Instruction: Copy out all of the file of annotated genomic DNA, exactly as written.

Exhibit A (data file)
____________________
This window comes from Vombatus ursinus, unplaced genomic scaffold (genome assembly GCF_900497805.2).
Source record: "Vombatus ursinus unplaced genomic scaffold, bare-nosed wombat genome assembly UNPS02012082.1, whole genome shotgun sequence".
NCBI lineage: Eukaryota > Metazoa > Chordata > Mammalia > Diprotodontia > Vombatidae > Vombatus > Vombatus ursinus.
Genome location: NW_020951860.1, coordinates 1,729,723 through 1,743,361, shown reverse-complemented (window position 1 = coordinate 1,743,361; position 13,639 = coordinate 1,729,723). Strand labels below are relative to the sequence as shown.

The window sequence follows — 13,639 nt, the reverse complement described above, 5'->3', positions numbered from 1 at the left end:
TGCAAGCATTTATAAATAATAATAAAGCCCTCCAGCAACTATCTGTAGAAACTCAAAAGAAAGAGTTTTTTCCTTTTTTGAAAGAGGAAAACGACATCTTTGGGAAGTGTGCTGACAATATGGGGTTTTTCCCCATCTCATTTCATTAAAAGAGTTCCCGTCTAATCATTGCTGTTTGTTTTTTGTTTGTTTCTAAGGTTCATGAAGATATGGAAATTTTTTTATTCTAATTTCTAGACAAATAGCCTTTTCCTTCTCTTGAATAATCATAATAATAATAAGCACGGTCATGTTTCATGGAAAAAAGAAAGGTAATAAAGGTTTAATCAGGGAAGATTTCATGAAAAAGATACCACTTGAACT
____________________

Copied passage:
This window comes from Vombatus ursinus, unplaced genomic scaffold (genome assembly GCF_900497805.2).
Source record: "Vombatus ursinus unplaced genomic scaffold, bare-nosed wombat genome assembly UNPS02012082.1, whole genome shotgun sequence".
NCBI lineage: Eukaryota > Metazoa > Chordata > Mammalia > Diprotodontia > Vombatidae > Vombatus > Vombatus ursinus.
Genome location: NW_020951860.1, coordinates 1,729,723 through 1,743,361, shown reverse-complemented (window position 1 = coordinate 1,743,361; position 13,639 = coordinate 1,729,723). Strand labels below are relative to the sequence as shown.

The window sequence follows — 13,639 nt, the reverse complement described above, 5'->3', positions numbered from 1 at the left end:
TGCAAGCATTTATAAATAATAATAAAGCCCTCCAGCAACTATCTGTAGAAACTCAAAAGAAAGAGTTTTTTCCTTTTTTGAAAGAGGAAAACGACATCTTTGGGAAGTGTGCTGACAATATGGGGTTTTTCCCCATCTCATTTCATTAAAAGAGTTCCCGTCTAATCATTGCTGTTTGTTTTTTGTTTGTTTCTAAGGTTCATGAAGATATGGAAATTTTTTTATTCTAATTTCTAGACAAATAGCCTTTTCCTTCTCTTGAATAATCATAATAATAATAAGCACGGTCATGTTTCATGGAAAAAAGAAAGGTAATAAAGGTTTAATCAGGGAAGATTTCATGAAAAAGATACCACTTGAACT